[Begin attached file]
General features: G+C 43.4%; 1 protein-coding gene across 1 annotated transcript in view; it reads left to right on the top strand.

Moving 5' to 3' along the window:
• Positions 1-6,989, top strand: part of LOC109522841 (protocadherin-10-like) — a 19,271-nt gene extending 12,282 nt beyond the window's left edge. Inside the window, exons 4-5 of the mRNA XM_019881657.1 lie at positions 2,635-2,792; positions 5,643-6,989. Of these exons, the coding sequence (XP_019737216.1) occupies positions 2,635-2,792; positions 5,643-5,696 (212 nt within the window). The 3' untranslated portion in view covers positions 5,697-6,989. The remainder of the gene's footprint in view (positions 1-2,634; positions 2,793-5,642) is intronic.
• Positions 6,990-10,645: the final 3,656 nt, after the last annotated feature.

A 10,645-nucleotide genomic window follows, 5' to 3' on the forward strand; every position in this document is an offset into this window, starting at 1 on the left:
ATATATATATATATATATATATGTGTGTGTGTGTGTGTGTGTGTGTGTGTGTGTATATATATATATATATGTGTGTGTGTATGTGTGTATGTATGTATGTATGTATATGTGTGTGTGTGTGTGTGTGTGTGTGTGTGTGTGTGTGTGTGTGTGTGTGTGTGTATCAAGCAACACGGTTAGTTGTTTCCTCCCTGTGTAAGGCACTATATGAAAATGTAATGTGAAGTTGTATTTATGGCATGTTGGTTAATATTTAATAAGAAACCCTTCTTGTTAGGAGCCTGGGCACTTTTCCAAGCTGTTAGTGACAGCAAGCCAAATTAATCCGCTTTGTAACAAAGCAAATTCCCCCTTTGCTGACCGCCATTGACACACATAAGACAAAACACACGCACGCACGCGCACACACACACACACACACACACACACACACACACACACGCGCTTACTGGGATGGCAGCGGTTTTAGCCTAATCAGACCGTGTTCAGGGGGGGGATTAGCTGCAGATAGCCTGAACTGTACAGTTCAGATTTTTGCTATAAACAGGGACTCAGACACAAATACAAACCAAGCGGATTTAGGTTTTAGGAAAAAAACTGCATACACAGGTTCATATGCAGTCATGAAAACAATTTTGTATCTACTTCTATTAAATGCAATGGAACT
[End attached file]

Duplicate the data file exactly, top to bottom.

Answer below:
General features: G+C 43.4%; 1 protein-coding gene across 1 annotated transcript in view; it reads left to right on the top strand.

Moving 5' to 3' along the window:
• Positions 1-6,989, top strand: part of LOC109522841 (protocadherin-10-like) — a 19,271-nt gene extending 12,282 nt beyond the window's left edge. Inside the window, exons 4-5 of the mRNA XM_019881657.1 lie at positions 2,635-2,792; positions 5,643-6,989. Of these exons, the coding sequence (XP_019737216.1) occupies positions 2,635-2,792; positions 5,643-5,696 (212 nt within the window). The 3' untranslated portion in view covers positions 5,697-6,989. The remainder of the gene's footprint in view (positions 1-2,634; positions 2,793-5,642) is intronic.
• Positions 6,990-10,645: the final 3,656 nt, after the last annotated feature.

A 10,645-nucleotide genomic window follows, 5' to 3' on the forward strand; every position in this document is an offset into this window, starting at 1 on the left:
ATATATATATATATATATATATGTGTGTGTGTGTGTGTGTGTGTGTGTGTGTGTATATATATATATATATGTGTGTGTGTATGTGTGTATGTATGTATGTATGTATATGTGTGTGTGTGTGTGTGTGTGTGTGTGTGTGTGTGTGTGTGTGTGTGTGTGTGTATCAAGCAACACGGTTAGTTGTTTCCTCCCTGTGTAAGGCACTATATGAAAATGTAATGTGAAGTTGTATTTATGGCATGTTGGTTAATATTTAATAAGAAACCCTTCTTGTTAGGAGCCTGGGCACTTTTCCAAGCTGTTAGTGACAGCAAGCCAAATTAATCCGCTTTGTAACAAAGCAAATTCCCCCTTTGCTGACCGCCATTGACACACATAAGACAAAACACACGCACGCACGCGCACACACACACACACACACACACACACACACACACACACGCGCTTACTGGGATGGCAGCGGTTTTAGCCTAATCAGACCGTGTTCAGGGGGGGGATTAGCTGCAGATAGCCTGAACTGTACAGTTCAGATTTTTGCTATAAACAGGGACTCAGACACAAATACAAACCAAGCGGATTTAGGTTTTAGGAAAAAAACTGCATACACAGGTTCATATGCAGTCATGAAAACAATTTTGTATCTACTTCTATTAAATGCAATGGAACT